While Human Resources is a non-regulated profession in Canada, obtaining the Chartered Professionals of Human Resources (CPHR) designation might give you a significant advantage over other professionals without this designation. CPHR Canada was established in 1994 and is the national voice of human resources associations from across Canada.
Before you immigrate
There are steps that you can take before you immigrate to improve your chances of practicing your profession in Canada:
- Attend the Know Before You Go Webinar Series to learn more about life in Canada.
- Research how your international qualifications may be viewed in Canada and get a general sense of the Canadian labour market.
- Research and plan your move to Canada at least three months before your arrival. You may get some leads, make connections and future contacts.
- Contact the Canadian diplomatic mission closest to you to find out about the employment requirements for the human resources occupation in Canada.
- Learn more about the Chartered Professionals in Human Resources (CHRP) designation, the most recognized and sought-after mark for a HR professional in Canada.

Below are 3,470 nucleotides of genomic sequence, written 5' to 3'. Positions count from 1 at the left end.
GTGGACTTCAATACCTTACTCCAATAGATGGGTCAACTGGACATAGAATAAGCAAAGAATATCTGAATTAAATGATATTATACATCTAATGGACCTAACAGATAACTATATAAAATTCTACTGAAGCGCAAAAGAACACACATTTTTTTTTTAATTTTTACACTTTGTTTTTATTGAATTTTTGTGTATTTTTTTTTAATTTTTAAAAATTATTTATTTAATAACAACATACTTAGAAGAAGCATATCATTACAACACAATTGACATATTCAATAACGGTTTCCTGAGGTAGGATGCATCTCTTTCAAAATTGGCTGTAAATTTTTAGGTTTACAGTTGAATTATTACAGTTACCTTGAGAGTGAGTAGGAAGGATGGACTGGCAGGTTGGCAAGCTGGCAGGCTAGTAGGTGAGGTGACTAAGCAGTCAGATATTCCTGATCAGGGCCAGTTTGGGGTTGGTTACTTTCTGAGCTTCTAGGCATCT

- Understand how your profession is practiced in Canada and familiarize yourself with the laws and legislation that govern your profession in the province where you’ll settle.
- Join relevant Human Resources groups on LinkedIn to get a feel of what’s happening in North America. Don’t forget to get recommendations from your LinkedIn contacts.
- Bring your professional documents, reference letters, testimonials and recommendations. If you’ve won awards, make sure you show them off. It might not be accepted in your home country, but in North America you need to speak about your awards and achievements.
- Even if you speak fluent English or French, it’s helpful to improve your language skills. Enroll in language classes while you’re in your home country and continue them after you move to Canada.
- Assess your language skills by taking an online self-assessment on the Canadian Language Benchmarks website.
- Gather and organize your official education, work and identity documents while still in your home country. Check with your provincial or territorial regulatory body to find out what documents you need to bring and verify if the need to be translated. You may need to use a professional translation service in Canada.
- Know the name of your job in Canada (some professions may be described differently in Canada) and make a list of potential employers.
- Check with the professional association governing your occupation in your home country and find out if they have any links with similar associations in Canada.
- Find out how to get a driver’s license in Canada and apply for it as soon as you land. It will be useful to have when you get a job, or even to search for a job.